Founder Homeburps, Keerti Sheoran Plans A Regional Food Trip & We Are Burp-Ready!
- IWB Post
- April 18, 2017
I remember my mom getting a jar full of Khatta-Meetha Nimbu Achaar made by my Naani, every summer, and for the entire next week, I would have it for every meal. Then there was amla murabba and Kair ka Achaar that my Dadi made, and trust me, all these were my favorite things of all. I bet most of you, too, would have similar memories of the food prepared by their loving grandmothers.
In the quest of reviving the culture of eating the locally-prepared, fresh, tasty and quality food and to remind us that the flavor of the homemade food is unbeatable, Keerti Sheoran started Homeburps.
A one-stop online shop that has the wide range of preserves, sauces, papads, snacks, groceries, etc., made and supplied directly by the local farmers, small-scale entrepreneurs, women groups, and self-help groups.
Keerti’s idea of Homeburps was fueled by her determination to promote pure and quality organic food items which will ensure proper health and nutrition to the people. Also, she took Homeburps as a medium to empower the farmers, women and small-scale entrepreneurs by giving their products a platform which would allow them to yield better monetary returns.
IWB contacted Keerti to know more about her social enterprise, her vision with Homeburps, and more.
Me: How did you come up with the name ‘Homeburps?’
Keerti: *laughs* We wanted our name to represent that every item on our list is handmade and not machine-made. And, the aftertaste in the form of burps that we get after eating our mother’s, grandmothers’ prepared food is something we all are familiar with and in a way cherish.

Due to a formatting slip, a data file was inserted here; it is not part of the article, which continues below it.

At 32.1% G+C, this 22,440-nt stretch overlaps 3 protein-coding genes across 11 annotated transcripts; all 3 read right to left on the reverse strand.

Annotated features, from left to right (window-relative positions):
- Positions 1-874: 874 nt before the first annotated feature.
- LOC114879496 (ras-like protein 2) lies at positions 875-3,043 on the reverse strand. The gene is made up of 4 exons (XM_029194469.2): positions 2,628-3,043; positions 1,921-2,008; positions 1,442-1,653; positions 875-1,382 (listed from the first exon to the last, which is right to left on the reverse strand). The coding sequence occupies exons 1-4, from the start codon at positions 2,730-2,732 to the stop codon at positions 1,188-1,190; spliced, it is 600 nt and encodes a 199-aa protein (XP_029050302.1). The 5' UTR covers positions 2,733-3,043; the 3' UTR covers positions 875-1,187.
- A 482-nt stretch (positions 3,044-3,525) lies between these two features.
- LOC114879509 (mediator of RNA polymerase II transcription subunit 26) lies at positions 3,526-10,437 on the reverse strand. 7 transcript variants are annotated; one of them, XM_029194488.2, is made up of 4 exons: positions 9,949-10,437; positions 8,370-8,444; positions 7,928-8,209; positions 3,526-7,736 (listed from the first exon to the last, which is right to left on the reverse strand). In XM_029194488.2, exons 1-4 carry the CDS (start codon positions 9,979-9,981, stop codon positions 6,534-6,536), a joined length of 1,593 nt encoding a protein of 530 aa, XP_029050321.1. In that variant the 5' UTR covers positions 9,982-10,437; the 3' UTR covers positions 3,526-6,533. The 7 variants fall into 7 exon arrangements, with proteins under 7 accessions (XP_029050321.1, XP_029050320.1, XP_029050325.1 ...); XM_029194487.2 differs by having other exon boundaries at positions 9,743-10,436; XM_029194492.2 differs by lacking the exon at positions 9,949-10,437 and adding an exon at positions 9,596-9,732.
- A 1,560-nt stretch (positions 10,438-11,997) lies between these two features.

Keerti: We are currently sourcing our products from various places like Himachal Pradesh, Assam, and Uttarakhand and we are delivering it to most places in India. We’ll soon expand and source products from Pan-India so as to operate on the national level.
Me: How do you locate the suppliers?
Keerti: We have a strong database through which we reach out to the small women groups and entrepreneurs. We are also working through the Government who provide us the list of small-scale and potential suppliers. Another great way to connect with such people and groups is through food-related exhibitions which are happening all the time.
Keerti: As far as the quality standards are concerned, we taste everything and conduct periodic sampling tests. For packaging, some products are pre-packaged by the suppliers and for others, we are doing the packaging based on the International standards. We avoid using plastic while packaging except in one or two products like papad where there’s no alternative.
Me: What was the biggest entrepreneurial challenge you have faced? How did you overcome it?
Keerti: The biggest challenge is financial management. There are so many elements in our work due to which we have been facing a cash crunch. However, gradually, we are getting the hang of it and I think advance planning and deciding on the revenue model are the key towards managing the finances.
Me: How can kitchen empower women?
Keerti: In my opinion, women are not only good cooks but are also excellent managers. They have the art to maintain the quality and that taste that reaches to the soul. When a woman finds the key of empowerment in her kitchen, it not only makes her financially independent but it also provides job opportunities to other women thereby empowering them, too.